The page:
Nearsightedness, also called myopia, is on the rise worldwide. It's what eye doctors call a refractive error, meaning the eyes can't focus light properly. The result: Close objects look clear; distant ones, fuzzy.
It's not always easy -- even for doctors -- to tell if someone has type 1 or type 2 diabetes when they're diagnosed as an adult.
And a new study finds mistakes are common.
That's what happened to British Prime Minister Theresa May when she was diagnosed with type 2 diabetes in 2012. She was in her 50s at the time. Despite having all of the symptoms common to type 1 diabetes...
Only a small percentage of Americans have had their DNA analyzed -- but many are tempted to try it, according to new research.
For the study, University of Michigan researchers surveyed nearly 1,000 adults aged 50 to 64. While curious about their ancestry or health risks, the majority said they fear they'll worry excessively if they learn they have genetic links to progressive diseas...
Testing for gene mutations linked to breast and ovarian cancer is rare among some Medicare patients who have the cancers and qualify for such tests, a new study finds.
Researchers analyzed data from 12 southeastern states between 2000 and 2014. Only 8 percent of 92 women who met Medicare criteria for BRCA1 and BRCA2 gene testing received it within five years of their cancer diagnosis,...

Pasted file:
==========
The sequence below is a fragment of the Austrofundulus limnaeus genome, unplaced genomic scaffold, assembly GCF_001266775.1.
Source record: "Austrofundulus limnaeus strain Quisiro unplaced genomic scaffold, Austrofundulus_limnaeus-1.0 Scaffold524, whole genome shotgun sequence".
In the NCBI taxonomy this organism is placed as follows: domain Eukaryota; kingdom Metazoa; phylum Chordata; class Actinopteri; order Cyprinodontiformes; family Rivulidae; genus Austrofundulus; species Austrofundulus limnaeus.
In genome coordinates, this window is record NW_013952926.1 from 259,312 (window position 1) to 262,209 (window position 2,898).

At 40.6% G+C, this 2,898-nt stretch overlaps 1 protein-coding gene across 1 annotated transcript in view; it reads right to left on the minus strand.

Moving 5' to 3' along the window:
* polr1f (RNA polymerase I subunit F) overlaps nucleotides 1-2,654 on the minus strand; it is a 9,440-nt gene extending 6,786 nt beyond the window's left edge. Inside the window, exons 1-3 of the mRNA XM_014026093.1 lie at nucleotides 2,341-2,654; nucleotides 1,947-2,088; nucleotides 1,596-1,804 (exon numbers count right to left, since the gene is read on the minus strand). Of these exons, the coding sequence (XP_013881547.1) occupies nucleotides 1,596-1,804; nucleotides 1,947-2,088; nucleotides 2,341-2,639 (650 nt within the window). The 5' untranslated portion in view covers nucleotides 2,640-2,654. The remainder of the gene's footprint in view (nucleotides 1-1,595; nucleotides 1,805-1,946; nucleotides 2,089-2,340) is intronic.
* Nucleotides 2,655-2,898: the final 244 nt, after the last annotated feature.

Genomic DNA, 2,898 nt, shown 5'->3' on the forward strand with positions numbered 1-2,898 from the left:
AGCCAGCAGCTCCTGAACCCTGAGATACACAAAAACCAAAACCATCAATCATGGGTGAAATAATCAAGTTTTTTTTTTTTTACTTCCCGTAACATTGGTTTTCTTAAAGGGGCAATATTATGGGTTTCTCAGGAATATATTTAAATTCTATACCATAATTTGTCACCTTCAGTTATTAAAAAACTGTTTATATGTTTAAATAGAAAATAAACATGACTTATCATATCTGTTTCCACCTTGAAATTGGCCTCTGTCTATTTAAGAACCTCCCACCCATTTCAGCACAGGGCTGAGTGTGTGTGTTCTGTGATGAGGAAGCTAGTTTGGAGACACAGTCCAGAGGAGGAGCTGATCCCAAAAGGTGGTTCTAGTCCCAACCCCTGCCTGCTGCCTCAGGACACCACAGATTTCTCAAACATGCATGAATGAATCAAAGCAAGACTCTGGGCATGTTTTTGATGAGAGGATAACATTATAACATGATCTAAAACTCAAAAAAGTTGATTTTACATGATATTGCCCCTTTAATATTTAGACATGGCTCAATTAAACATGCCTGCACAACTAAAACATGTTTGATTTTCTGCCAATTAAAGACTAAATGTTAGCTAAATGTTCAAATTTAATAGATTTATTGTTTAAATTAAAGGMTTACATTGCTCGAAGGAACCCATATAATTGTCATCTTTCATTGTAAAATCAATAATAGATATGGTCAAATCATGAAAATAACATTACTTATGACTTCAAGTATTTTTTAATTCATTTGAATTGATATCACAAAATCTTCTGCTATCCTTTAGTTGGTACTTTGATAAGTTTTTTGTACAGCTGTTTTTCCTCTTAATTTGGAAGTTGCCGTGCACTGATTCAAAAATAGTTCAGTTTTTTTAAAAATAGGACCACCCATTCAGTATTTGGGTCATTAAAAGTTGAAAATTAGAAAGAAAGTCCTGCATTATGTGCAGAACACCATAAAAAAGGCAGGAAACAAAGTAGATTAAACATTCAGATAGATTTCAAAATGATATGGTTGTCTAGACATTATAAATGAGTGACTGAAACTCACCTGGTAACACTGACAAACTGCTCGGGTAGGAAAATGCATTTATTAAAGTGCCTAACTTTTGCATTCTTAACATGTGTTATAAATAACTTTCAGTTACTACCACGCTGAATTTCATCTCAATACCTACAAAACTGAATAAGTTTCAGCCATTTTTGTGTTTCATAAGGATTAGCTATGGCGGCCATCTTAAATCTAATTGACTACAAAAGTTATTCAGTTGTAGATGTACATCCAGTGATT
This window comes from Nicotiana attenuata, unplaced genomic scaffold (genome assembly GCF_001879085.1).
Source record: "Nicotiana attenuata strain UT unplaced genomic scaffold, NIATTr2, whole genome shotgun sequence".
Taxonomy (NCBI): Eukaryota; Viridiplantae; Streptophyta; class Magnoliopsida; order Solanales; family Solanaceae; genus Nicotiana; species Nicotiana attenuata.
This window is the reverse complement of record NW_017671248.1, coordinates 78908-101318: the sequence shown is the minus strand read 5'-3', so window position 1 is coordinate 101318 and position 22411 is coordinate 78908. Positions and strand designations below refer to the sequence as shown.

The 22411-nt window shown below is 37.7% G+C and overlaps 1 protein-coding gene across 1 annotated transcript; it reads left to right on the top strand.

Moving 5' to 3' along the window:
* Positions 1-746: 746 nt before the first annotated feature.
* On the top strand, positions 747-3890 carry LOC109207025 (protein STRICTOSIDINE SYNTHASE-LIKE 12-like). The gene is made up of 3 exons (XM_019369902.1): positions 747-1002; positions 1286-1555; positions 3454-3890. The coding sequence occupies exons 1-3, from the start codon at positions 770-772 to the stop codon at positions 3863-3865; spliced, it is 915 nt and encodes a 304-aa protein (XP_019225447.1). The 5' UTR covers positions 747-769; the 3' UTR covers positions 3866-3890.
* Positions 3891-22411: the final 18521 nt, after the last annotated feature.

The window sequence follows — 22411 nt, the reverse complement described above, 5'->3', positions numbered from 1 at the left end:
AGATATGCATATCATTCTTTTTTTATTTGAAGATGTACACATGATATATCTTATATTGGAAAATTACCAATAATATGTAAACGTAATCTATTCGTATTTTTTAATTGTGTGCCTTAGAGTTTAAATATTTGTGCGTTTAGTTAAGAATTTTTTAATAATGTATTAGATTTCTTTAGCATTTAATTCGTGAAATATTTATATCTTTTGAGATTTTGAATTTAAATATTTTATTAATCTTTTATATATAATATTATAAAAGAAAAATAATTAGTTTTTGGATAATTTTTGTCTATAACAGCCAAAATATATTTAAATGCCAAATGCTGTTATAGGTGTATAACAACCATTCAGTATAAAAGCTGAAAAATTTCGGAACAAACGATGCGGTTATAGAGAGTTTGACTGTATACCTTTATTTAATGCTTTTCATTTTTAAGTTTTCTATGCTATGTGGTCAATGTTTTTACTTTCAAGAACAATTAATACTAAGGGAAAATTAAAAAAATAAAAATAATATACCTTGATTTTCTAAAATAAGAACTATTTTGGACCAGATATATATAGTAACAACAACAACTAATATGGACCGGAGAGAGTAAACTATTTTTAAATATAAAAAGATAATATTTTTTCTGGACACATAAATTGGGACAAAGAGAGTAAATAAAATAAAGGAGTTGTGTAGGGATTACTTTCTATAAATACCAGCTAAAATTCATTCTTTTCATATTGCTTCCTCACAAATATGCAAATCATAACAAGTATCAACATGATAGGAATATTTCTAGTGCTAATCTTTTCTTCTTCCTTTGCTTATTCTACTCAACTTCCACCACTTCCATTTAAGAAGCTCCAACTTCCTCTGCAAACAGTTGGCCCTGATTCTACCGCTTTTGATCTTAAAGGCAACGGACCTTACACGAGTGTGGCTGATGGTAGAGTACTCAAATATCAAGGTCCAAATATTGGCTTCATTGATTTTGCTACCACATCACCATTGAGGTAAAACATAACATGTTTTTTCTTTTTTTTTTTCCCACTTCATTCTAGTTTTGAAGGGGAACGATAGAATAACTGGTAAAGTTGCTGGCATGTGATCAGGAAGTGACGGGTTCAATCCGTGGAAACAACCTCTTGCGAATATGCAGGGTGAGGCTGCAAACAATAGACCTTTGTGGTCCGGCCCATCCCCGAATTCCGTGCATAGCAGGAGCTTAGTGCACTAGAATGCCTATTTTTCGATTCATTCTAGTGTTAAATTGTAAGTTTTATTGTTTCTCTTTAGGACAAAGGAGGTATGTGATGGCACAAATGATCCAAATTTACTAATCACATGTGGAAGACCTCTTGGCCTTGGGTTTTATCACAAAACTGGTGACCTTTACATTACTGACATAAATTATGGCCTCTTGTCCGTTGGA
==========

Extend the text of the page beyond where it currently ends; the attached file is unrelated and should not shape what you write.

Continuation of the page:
High levels of exposure to the insecticide DDT in women seems to more than double the risk of autism in their children, new research suggests.
The study looked for a link between the development of autism and two common environmental chemicals -- DDT and PCBs. PCBs are chemicals that were used in many products, especially transformers and electrical equipment. In this study, they wer...
Evolutionary changes in the human brain may be responsible for psychiatric illnesses such as schizophrenia and bipolar disorder, new research suggests.
The researchers identified long, noncoding stretches of DNA (called "repeat arrays") in a gene that governs calcium transport in the brain. Their findings were published Aug. 9 in the American Journal of Human Genetics.
Many lives could be saved if relatives of patients with aortic diseases underwent routine screening and genetic testing, a new study suggests.
Aneurysms, tears in the lining called dissections and other types of thoracic aortic disease (TAD) are often undetected until they become life-threatening emergencies. At that point, the risk of death is about 80 percent.
Scientists may have found a way to slip a special type of disease-fighting virus past the guard of the body's immune system and into targeted cells where it can do its intended work, according to new research presented Tuesday at a scientific conference.
The body naturally reacts to viruses by fighting them off with antibodies that neutralize them and help the body develop an immuni...